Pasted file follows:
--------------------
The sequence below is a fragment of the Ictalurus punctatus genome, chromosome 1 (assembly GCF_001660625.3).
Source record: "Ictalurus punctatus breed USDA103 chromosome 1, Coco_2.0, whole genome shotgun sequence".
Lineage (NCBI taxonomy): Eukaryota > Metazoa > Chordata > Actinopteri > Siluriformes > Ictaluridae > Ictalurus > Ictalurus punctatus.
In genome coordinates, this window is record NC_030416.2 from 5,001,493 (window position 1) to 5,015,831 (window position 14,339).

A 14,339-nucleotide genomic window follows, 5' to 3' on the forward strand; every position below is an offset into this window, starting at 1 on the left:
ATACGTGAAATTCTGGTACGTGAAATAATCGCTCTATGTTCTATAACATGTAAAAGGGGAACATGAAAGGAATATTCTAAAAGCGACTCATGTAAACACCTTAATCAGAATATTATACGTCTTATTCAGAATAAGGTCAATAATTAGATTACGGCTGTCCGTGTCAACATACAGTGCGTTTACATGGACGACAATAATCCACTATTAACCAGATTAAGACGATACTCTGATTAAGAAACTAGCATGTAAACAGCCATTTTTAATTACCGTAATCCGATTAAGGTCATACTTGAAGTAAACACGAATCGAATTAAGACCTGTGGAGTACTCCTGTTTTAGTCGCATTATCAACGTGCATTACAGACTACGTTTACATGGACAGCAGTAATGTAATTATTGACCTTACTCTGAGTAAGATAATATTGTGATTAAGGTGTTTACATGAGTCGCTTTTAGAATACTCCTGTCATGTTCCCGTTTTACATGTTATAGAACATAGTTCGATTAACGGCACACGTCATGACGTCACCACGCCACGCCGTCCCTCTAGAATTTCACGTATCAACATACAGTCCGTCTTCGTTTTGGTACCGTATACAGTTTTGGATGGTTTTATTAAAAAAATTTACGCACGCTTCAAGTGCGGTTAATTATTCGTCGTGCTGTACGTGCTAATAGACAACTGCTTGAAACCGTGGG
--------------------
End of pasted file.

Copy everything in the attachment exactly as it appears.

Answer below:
The sequence below is a fragment of the Ictalurus punctatus genome, chromosome 1 (assembly GCF_001660625.3).
Source record: "Ictalurus punctatus breed USDA103 chromosome 1, Coco_2.0, whole genome shotgun sequence".
Lineage (NCBI taxonomy): Eukaryota > Metazoa > Chordata > Actinopteri > Siluriformes > Ictaluridae > Ictalurus > Ictalurus punctatus.
In genome coordinates, this window is record NC_030416.2 from 5,001,493 (window position 1) to 5,015,831 (window position 14,339).

A 14,339-nucleotide genomic window follows, 5' to 3' on the forward strand; every position below is an offset into this window, starting at 1 on the left:
ATACGTGAAATTCTGGTACGTGAAATAATCGCTCTATGTTCTATAACATGTAAAAGGGGAACATGAAAGGAATATTCTAAAAGCGACTCATGTAAACACCTTAATCAGAATATTATACGTCTTATTCAGAATAAGGTCAATAATTAGATTACGGCTGTCCGTGTCAACATACAGTGCGTTTACATGGACGACAATAATCCACTATTAACCAGATTAAGACGATACTCTGATTAAGAAACTAGCATGTAAACAGCCATTTTTAATTACCGTAATCCGATTAAGGTCATACTTGAAGTAAACACGAATCGAATTAAGACCTGTGGAGTACTCCTGTTTTAGTCGCATTATCAACGTGCATTACAGACTACGTTTACATGGACAGCAGTAATGTAATTATTGACCTTACTCTGAGTAAGATAATATTGTGATTAAGGTGTTTACATGAGTCGCTTTTAGAATACTCCTGTCATGTTCCCGTTTTACATGTTATAGAACATAGTTCGATTAACGGCACACGTCATGACGTCACCACGCCACGCCGTCCCTCTAGAATTTCACGTATCAACATACAGTCCGTCTTCGTTTTGGTACCGTATACAGTTTTGGATGGTTTTATTAAAAAAATTTACGCACGCTTCAAGTGCGGTTAATTATTCGTCGTGCTGTACGTGCTAATAGACAACTGCTTGAAACCGTGGG